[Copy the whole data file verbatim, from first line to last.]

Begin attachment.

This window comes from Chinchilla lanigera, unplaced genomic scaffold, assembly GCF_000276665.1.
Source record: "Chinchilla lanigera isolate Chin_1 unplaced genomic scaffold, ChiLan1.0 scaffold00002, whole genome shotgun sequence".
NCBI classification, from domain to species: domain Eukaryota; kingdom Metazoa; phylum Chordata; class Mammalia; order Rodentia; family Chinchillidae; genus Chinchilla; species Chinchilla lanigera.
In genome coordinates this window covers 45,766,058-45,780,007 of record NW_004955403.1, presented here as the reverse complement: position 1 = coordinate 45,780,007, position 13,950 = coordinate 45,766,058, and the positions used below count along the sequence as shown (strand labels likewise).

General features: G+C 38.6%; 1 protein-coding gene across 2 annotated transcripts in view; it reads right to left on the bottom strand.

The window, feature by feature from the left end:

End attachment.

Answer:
This window comes from Chinchilla lanigera, unplaced genomic scaffold, assembly GCF_000276665.1.
Source record: "Chinchilla lanigera isolate Chin_1 unplaced genomic scaffold, ChiLan1.0 scaffold00002, whole genome shotgun sequence".
NCBI classification, from domain to species: domain Eukaryota; kingdom Metazoa; phylum Chordata; class Mammalia; order Rodentia; family Chinchillidae; genus Chinchilla; species Chinchilla lanigera.
In genome coordinates this window covers 45,766,058-45,780,007 of record NW_004955403.1, presented here as the reverse complement: position 1 = coordinate 45,780,007, position 13,950 = coordinate 45,766,058, and the positions used below count along the sequence as shown (strand labels likewise).

General features: G+C 38.6%; 1 protein-coding gene across 2 annotated transcripts in view; it reads right to left on the bottom strand.

The window, feature by feature from the left end: